Wood was among the first scouts to film deGrom pitch for Stetson College in Florida, where the two-time Cy Young winner began as a little-known shortstop (“We saw him so early we thought we were sneaking around,” Mets scout Steve Barningham said. “I don’t know what she did with the video, but I was pleading with her not to post it.”) She returned to the Virginia suburbs on her own time for additional looks at a teenaged Wright, after initial reports graded him, in her opinion, suspiciously low.
Wood recalls witnessing B.J. Upton -- a natural righty who played 12 big league seasons exclusively as a right-handed hitter -- switch-hitting on a whim during his high school days, just for kicks. These are just a few stories in the treasure trove Wood accumulated over the years.
“She can pick out a player,” Barningham said. "She has a real good feel for what a player is.”
Wood said she’s received little pushback over the years due to her gender, especially from the scouting community. Revealing she is one of the few women scouts routinely surprises in off-the-field conversation, though. She’s grown accustomed to raising eyebrows, describing the interest as coming from a place of genuine curiosity rather than skepticism or judgment.
“After they ask me what I do, they always say: ‘How’d you get into that?’ That’s always the next question,” Wood said. “I definitely get noticed doing what I do. There is definitely a bit of a spotlight, and that’s OK. I enjoy being an ambassador.”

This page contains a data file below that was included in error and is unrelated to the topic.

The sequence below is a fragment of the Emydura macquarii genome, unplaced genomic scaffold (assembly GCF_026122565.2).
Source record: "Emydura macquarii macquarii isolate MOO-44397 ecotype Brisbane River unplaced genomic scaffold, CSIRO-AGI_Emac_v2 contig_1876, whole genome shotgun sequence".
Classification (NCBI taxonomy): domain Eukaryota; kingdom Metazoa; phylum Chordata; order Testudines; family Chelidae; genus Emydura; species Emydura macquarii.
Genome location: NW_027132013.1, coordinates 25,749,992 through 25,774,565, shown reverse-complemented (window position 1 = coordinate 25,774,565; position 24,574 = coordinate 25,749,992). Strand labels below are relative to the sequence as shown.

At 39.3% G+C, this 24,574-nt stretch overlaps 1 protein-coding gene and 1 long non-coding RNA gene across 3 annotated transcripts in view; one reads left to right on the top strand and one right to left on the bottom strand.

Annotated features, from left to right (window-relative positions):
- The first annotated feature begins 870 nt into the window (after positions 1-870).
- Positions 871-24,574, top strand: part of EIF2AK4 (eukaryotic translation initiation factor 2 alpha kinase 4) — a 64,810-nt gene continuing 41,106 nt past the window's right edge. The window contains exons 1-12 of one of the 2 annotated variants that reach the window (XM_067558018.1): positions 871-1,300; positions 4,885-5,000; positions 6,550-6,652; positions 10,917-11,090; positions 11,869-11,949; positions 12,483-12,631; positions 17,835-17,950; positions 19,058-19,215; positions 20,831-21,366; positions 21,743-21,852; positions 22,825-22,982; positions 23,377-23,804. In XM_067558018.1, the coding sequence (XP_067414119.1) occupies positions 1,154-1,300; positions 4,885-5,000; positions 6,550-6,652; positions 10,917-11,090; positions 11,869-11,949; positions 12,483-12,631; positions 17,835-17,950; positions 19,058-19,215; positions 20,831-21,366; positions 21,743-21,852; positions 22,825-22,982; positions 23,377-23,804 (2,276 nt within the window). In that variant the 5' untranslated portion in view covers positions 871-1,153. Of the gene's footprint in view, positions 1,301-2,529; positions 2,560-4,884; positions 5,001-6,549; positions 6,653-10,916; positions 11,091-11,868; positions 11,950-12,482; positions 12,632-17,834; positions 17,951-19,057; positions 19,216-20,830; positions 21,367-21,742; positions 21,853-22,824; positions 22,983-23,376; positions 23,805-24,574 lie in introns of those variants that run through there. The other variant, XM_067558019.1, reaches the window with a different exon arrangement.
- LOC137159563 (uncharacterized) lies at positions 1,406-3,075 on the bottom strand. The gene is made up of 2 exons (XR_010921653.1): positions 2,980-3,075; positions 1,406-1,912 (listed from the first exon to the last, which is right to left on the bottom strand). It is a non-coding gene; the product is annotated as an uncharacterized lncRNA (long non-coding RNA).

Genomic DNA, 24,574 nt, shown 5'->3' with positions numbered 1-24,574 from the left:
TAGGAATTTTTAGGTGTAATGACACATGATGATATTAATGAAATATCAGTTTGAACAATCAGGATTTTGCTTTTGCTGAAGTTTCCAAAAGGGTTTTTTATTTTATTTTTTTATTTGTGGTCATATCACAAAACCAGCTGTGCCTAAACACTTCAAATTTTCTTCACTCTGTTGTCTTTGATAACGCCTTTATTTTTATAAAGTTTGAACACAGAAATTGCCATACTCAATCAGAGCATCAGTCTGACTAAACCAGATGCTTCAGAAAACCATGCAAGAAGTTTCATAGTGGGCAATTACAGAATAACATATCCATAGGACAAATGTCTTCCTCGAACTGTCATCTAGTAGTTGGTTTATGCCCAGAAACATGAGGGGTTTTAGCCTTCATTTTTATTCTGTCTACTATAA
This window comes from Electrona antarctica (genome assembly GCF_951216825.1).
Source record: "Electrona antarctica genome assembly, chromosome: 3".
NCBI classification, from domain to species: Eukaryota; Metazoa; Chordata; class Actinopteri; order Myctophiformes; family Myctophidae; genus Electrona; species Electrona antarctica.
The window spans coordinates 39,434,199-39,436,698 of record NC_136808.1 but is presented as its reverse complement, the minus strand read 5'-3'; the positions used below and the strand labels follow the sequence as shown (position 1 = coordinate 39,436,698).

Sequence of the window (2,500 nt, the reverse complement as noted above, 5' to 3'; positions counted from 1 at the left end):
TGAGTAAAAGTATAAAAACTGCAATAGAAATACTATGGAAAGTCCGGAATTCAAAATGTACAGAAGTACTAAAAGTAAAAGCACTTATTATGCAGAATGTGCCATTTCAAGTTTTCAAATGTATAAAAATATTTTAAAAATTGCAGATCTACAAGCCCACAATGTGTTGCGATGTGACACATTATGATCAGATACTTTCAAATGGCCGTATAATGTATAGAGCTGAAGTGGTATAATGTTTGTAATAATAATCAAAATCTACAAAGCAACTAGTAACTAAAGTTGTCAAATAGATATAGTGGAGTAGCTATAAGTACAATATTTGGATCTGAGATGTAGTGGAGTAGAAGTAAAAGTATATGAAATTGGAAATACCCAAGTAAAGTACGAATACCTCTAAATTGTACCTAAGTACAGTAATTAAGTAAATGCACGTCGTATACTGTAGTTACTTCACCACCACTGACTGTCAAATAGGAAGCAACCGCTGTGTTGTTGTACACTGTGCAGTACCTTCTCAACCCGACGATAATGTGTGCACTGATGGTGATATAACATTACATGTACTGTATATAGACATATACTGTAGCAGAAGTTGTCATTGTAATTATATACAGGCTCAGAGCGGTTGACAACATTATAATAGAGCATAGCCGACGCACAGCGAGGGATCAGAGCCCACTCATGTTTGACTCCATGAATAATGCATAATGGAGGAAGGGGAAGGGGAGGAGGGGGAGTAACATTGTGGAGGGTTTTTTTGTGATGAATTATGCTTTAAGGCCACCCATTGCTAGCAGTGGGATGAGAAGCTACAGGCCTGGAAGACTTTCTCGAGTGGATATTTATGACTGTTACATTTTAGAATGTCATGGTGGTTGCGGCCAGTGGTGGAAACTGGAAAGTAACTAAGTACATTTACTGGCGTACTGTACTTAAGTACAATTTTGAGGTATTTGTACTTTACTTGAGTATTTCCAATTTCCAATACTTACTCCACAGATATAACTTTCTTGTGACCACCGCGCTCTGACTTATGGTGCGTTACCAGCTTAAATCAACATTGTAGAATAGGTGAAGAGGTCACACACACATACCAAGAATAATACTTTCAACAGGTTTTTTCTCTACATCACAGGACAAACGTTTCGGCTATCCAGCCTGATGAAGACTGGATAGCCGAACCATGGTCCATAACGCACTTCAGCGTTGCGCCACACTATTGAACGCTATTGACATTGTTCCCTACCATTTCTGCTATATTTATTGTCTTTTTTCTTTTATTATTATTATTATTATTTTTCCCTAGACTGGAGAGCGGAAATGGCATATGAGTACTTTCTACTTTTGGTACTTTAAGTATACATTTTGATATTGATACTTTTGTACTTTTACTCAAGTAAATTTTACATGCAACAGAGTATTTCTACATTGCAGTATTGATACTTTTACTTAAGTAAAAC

She has, occasionally, had to fight perception battles. Wood still recalls an incident from her first year on the job, when working an event with several other scouts, she noticed a ballpark usher paying close attention to her presence. Eventually, the usher approached, erroneously telling Wood she needed to leave. Instantly, the male scouts in attendance -- including Frank Mattox, the late scouting director for the Mariners -- rose to her defense.
"Frank stood up and said: 'Don't you know who she is?'" Wood recalled. "'She’s a scout with MLB. She belongs here.' Before I had to defend myself. That always meant a lot."
“The area scouts, crosschecks, even scouting directors -- they’ve always included me,” Wood said. “Scouts have always been great to me, and I mean that with every bit of my being. Some ushers at some parks would think I’m not a baseball scout or not there working, and some administrators with some schools doubted a little bit, but that has been on the rarer side.”
Twenty-two years in, Wood remains a pioneer as the game’s demographic changes become plain to see. She said she’s seen more women hired as area scouts in recent years, and is often asked to speak at colleges to a new generation of women eager to make careers in baseball. Barningham called her “an inspiration to little girls everywhere.”
“First, you never saw video -- and you never saw women scouting. In the beginning, that combination was unique,” Barningham said. “You see it everywhere now. Even in my own house, my daughter was immediately curious. When she was 8 or 9, she asked me: ‘How did she get that job? How can I do something like that?’”
Said Wood: “There has been a boom, and it’s great to see. I get females asking for advice and I tell them: ‘Intern, intern, intern.’ There is no one way. I’ve always tried to be an ambassador for the sport and for what I do.”